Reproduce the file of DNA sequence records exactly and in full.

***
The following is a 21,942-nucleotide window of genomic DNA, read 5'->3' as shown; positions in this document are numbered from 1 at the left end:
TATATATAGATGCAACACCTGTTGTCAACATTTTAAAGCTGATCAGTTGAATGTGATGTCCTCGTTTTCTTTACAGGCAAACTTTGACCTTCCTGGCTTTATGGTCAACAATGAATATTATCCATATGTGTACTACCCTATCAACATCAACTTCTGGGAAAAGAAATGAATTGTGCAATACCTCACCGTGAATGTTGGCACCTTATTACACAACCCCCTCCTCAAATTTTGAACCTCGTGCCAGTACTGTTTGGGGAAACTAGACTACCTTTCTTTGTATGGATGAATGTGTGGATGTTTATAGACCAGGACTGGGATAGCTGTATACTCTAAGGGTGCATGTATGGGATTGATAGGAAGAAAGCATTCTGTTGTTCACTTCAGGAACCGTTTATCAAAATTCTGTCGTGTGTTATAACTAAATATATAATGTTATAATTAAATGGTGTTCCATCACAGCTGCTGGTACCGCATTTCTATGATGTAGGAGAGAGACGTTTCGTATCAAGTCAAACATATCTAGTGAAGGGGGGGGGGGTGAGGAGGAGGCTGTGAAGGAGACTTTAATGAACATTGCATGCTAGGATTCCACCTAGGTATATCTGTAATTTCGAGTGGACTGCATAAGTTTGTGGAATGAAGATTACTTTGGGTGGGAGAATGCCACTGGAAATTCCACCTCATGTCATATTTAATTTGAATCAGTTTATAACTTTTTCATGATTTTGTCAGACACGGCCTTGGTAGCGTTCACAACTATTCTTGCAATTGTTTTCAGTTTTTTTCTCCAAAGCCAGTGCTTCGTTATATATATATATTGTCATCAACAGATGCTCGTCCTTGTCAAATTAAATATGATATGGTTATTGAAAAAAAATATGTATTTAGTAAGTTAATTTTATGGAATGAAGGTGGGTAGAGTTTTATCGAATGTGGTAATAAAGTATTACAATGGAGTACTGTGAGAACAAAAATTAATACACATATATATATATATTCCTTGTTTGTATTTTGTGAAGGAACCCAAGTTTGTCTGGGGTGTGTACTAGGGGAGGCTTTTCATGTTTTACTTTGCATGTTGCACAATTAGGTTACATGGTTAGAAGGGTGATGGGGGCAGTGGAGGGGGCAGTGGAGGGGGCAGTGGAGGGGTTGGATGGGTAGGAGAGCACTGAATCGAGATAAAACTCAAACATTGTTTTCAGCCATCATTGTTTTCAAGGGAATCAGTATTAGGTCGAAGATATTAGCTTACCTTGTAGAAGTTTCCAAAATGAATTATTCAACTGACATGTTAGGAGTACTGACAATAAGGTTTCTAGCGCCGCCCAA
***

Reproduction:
The following is a 21,942-nucleotide window of genomic DNA, read 5'->3' as shown; positions in this document are numbered from 1 at the left end:
TATATATAGATGCAACACCTGTTGTCAACATTTTAAAGCTGATCAGTTGAATGTGATGTCCTCGTTTTCTTTACAGGCAAACTTTGACCTTCCTGGCTTTATGGTCAACAATGAATATTATCCATATGTGTACTACCCTATCAACATCAACTTCTGGGAAAAGAAATGAATTGTGCAATACCTCACCGTGAATGTTGGCACCTTATTACACAACCCCCTCCTCAAATTTTGAACCTCGTGCCAGTACTGTTTGGGGAAACTAGACTACCTTTCTTTGTATGGATGAATGTGTGGATGTTTATAGACCAGGACTGGGATAGCTGTATACTCTAAGGGTGCATGTATGGGATTGATAGGAAGAAAGCATTCTGTTGTTCACTTCAGGAACCGTTTATCAAAATTCTGTCGTGTGTTATAACTAAATATATAATGTTATAATTAAATGGTGTTCCATCACAGCTGCTGGTACCGCATTTCTATGATGTAGGAGAGAGACGTTTCGTATCAAGTCAAACATATCTAGTGAAGGGGGGGGGGGTGAGGAGGAGGCTGTGAAGGAGACTTTAATGAACATTGCATGCTAGGATTCCACCTAGGTATATCTGTAATTTCGAGTGGACTGCATAAGTTTGTGGAATGAAGATTACTTTGGGTGGGAGAATGCCACTGGAAATTCCACCTCATGTCATATTTAATTTGAATCAGTTTATAACTTTTTCATGATTTTGTCAGACACGGCCTTGGTAGCGTTCACAACTATTCTTGCAATTGTTTTCAGTTTTTTTCTCCAAAGCCAGTGCTTCGTTATATATATATATTGTCATCAACAGATGCTCGTCCTTGTCAAATTAAATATGATATGGTTATTGAAAAAAAATATGTATTTAGTAAGTTAATTTTATGGAATGAAGGTGGGTAGAGTTTTATCGAATGTGGTAATAAAGTATTACAATGGAGTACTGTGAGAACAAAAATTAATACACATATATATATATATTCCTTGTTTGTATTTTGTGAAGGAACCCAAGTTTGTCTGGGGTGTGTACTAGGGGAGGCTTTTCATGTTTTACTTTGCATGTTGCACAATTAGGTTACATGGTTAGAAGGGTGATGGGGGCAGTGGAGGGGGCAGTGGAGGGGGCAGTGGAGGGGTTGGATGGGTAGGAGAGCACTGAATCGAGATAAAACTCAAACATTGTTTTCAGCCATCATTGTTTTCAAGGGAATCAGTATTAGGTCGAAGATATTAGCTTACCTTGTAGAAGTTTCCAAAATGAATTATTCAACTGACATGTTAGGAGTACTGACAATAAGGTTTCTAGCGCCGCCCAA